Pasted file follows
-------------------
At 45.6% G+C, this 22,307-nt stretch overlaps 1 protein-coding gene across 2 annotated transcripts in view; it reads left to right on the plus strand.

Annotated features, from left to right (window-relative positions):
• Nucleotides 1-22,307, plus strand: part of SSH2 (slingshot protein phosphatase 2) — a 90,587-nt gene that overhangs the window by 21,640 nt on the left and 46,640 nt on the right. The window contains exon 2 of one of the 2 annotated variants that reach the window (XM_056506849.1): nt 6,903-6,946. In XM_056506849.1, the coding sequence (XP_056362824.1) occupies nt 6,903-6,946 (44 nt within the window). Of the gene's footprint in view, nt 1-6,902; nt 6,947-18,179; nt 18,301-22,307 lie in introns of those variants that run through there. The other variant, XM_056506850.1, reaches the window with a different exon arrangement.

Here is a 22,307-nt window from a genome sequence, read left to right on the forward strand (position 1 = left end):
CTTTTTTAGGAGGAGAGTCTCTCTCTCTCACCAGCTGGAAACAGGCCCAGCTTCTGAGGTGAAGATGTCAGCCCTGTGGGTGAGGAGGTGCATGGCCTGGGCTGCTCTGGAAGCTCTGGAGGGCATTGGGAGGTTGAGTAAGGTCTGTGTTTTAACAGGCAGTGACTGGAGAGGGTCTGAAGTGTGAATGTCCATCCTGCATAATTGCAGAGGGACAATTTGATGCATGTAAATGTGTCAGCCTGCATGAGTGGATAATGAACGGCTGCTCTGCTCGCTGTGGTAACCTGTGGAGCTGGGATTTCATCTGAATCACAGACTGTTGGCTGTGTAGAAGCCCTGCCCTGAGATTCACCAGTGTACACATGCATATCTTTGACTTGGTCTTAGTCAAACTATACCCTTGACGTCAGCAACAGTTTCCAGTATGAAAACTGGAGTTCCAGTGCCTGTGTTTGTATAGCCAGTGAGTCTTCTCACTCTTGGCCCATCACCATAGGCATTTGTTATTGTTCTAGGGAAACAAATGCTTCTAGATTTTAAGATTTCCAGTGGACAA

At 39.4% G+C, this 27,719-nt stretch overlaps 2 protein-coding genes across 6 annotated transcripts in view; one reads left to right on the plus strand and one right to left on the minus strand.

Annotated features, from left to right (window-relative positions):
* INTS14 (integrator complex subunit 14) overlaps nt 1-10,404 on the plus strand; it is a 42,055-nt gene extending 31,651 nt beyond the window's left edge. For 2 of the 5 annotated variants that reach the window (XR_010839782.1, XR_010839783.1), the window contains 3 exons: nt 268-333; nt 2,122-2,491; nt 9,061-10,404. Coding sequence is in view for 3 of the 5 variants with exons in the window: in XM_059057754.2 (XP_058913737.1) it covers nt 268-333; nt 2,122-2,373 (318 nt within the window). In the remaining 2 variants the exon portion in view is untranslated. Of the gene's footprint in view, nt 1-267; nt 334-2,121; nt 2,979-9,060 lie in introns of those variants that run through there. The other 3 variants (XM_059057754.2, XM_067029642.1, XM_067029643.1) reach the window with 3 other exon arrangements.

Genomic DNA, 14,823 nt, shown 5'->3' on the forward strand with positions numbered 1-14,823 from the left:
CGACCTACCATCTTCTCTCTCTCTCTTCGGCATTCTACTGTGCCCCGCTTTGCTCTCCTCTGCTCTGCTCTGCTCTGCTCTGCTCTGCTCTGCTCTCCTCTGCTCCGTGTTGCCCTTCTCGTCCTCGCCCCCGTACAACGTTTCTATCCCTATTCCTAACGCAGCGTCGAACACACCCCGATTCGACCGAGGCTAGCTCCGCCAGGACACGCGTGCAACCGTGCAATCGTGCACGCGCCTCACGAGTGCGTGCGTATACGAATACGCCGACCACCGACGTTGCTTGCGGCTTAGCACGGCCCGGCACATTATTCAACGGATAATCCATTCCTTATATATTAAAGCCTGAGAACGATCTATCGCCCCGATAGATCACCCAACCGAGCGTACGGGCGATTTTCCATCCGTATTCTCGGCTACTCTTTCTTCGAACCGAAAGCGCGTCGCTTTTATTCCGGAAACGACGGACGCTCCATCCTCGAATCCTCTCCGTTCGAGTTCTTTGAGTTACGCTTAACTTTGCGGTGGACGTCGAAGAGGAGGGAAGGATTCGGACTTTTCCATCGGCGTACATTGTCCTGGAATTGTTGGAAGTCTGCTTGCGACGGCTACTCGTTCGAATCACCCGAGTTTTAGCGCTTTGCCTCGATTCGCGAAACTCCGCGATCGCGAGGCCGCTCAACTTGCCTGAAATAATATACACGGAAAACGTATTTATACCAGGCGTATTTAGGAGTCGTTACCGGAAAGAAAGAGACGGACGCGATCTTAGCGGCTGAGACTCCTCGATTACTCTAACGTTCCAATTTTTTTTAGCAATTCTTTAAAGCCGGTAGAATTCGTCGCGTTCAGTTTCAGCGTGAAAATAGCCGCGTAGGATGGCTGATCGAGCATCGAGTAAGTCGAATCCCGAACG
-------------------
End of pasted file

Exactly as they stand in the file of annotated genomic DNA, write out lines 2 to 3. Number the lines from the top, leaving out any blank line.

Annotated features, from left to right (window-relative positions):
• Nucleotides 1-22,307, plus strand: part of SSH2 (slingshot protein phosphatase 2) — a 90,587-nt gene that overhangs the window by 21,640 nt on the left and 46,640 nt on the right. The window contains exon 2 of one of the 2 annotated variants that reach the window (XM_056506849.1): nt 6,903-6,946. In XM_056506849.1, the coding sequence (XP_056362824.1) occupies nt 6,903-6,946 (44 nt within the window). Of the gene's footprint in view, nt 1-6,902; nt 6,947-18,179; nt 18,301-22,307 lie in introns of those variants that run through there. The other variant, XM_056506850.1, reaches the window with a different exon arrangement.